How much energy we get from our food is dependent on how efficient our microbiome is at converting the food into energy. High-performing microbiomes are excellent at converting food into energy. This is great when you are an athlete and need the extra energy, but if you don’t use up the energy it may be the source of some of those unwanted pounds.

If the microbes can’t or won’t metabolize the glucose (sugar) that you eat, it will be stored as fat. If the microbes are extracting too many calories from your food or producing lipopolysaccharides (LPS) and causing metabolic endotoxemia leading to activation of toll-like receptors and insulin resistance you may end up storing what you eat as fat.

Think of your microbiome as Doc Brown’s car from the future—it can take pretty much anything and turn it into fuel if it’s strong and resilient enough.

8. We can see your joint pain in your poop.
Got joint pain? Your microbiome can tell you why.

Lipopolysaccharide (LPS) is a key pro-inflammatory molecule made by some of your microbes. If your microbes are making too much LPS, it can wreak havoc on your immune system by putting it into overdrive. When your immune system goes on the warpath there is often collateral damage to your joints and other body parts.

Perhaps balancing your microbiome is a better solution than reaching for the glucosamine. Think of your microbiome as the top general of your immune army. It puts your immune system through basic training and determines when it goes to war.

Ideally, your immune system wins the quick battle and gets some rest, but sometimes if your microbiome keeps it on constant high alert it becomes a long, drawn-out war resulting in chronic inflammation and chronic diseases.

Are you really “getting older” or is your microbiome just making you “feel” older because it keeps giving warnings to your immune system ultimately leading to chronic pain?

Before you throw in the towel on your favorite activities, check your microbiome. And, if you have anything with “itis” in it, it’s possible that when you balance your microbiome the inflammation from your “itis” will be reduced.

9. Your gut is doing the talking for your mouth.
When you have low stomach acid, your mouth bacteria makes it down to your GI tract.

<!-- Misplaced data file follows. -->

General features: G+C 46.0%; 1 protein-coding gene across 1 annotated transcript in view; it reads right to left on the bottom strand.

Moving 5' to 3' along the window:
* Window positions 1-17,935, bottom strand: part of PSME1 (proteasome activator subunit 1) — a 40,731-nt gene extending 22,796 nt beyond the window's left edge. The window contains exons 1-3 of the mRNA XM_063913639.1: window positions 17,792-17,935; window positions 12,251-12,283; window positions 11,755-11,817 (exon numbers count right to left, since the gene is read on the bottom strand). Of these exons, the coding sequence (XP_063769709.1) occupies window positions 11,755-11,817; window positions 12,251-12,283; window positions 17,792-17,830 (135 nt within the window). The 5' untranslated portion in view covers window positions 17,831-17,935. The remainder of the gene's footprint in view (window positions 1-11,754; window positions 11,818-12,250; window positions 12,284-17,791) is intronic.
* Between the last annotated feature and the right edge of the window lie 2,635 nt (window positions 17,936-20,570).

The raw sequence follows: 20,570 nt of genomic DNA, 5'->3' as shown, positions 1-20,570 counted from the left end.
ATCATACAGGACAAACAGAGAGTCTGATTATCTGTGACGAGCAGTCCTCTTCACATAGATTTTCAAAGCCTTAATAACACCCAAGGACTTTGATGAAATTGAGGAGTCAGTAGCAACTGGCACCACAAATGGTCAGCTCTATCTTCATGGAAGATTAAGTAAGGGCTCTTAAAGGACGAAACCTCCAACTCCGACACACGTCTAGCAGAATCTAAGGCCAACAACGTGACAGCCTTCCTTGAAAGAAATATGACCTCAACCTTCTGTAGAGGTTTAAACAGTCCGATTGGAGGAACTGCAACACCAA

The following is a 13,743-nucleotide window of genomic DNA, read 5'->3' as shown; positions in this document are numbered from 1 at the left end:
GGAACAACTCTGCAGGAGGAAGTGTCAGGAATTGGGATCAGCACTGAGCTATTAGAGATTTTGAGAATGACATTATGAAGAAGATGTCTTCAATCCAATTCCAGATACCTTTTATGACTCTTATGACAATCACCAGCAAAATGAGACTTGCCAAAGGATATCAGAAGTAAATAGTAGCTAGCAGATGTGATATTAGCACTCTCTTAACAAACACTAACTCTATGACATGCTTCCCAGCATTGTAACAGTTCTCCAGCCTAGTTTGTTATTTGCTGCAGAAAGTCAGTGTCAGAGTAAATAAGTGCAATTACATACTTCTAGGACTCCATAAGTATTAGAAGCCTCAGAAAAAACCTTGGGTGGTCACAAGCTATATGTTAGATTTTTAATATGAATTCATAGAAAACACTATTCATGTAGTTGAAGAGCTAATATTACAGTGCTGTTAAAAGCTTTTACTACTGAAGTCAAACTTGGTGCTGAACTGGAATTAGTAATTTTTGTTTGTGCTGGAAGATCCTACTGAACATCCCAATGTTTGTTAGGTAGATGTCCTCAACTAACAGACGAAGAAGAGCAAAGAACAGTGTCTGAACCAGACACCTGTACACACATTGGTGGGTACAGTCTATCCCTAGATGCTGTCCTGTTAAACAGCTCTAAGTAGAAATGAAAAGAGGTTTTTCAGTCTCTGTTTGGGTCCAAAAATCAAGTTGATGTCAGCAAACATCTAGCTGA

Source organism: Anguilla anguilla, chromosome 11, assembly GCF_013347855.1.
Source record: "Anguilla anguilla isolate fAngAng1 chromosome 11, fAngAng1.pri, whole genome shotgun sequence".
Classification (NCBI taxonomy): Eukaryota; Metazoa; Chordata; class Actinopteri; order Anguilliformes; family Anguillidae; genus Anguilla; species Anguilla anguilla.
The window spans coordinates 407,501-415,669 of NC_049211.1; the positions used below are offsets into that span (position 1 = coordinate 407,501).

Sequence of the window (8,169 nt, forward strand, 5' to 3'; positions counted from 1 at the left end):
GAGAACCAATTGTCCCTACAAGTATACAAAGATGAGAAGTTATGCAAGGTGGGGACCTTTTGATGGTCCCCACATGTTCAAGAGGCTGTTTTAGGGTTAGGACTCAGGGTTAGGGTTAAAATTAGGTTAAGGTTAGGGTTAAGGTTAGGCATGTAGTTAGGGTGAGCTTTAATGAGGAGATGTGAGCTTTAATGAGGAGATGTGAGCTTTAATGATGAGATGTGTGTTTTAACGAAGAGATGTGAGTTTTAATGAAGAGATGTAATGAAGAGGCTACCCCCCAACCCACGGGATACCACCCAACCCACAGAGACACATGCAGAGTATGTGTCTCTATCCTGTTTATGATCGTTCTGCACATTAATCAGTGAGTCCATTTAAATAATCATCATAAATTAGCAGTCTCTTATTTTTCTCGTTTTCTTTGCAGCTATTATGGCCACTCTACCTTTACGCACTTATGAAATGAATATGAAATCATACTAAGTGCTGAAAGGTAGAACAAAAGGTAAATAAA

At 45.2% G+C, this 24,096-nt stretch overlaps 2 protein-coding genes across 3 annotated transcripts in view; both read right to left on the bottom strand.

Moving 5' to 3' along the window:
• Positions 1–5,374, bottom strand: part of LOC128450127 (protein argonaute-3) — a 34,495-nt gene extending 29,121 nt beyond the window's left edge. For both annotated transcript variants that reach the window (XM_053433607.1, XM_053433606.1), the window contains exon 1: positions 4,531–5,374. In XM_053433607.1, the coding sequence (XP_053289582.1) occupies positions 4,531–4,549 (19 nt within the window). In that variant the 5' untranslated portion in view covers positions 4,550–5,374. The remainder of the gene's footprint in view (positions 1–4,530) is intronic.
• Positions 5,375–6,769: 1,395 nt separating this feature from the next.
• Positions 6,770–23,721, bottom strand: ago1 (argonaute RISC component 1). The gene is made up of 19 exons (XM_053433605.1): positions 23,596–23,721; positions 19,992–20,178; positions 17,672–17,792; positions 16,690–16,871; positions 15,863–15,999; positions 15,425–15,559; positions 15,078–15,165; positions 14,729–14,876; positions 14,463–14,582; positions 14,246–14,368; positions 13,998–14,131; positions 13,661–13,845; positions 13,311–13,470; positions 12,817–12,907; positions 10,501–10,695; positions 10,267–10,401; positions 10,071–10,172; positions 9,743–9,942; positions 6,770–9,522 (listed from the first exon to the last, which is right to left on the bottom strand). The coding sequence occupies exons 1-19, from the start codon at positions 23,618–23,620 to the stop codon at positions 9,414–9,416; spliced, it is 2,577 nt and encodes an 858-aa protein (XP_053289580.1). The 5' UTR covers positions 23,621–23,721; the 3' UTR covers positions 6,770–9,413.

Stomach acid is there to protect you from the bacteria in your mouth and the parasites and fungi that are in your food. If you don’t have enough of it, the bacteria in your mouth will invade your gut. This invasion is associated with and a risk factor for autoimmune disease and inflammation in the gut.

We are learning that low stomach acid is perhaps one of the major causes of chronic disease. This stomach acid is essential to kill mouth bacteria and help us digest our food.

What kinds of things cause low stomach acid? Stress and antacids like Nexium, Zantac, and Prilosec.

10. Carbs can be protein precursors.
Rejoice! Perhaps carbs aren’t as bad as we thought (as long as your microbiome is up to the task). We can see if some of the starches you eat can be made into amino acids by the microbiome.

Our microbiome makes 20% of our branched-chain amino acids (BCAAs) for us, and it will adapt to make these vital BCAAs for us in almost any way it can.

Essentially, your microbiome is hooking up carbons and hydrogens into different formulations of BCAAs, depending on what you feed it. The microbiome is excellent at adapting and pivoting based on the food you feed it and the environment that it’s in.

So, good news: Carbs are protein precursors, as long as you have the right microbiome.

Stop Talking Sh*t Now
Your microbiome is a world class entrepreneur that can take low-grade sources of food and turn them into valuable and useable energy.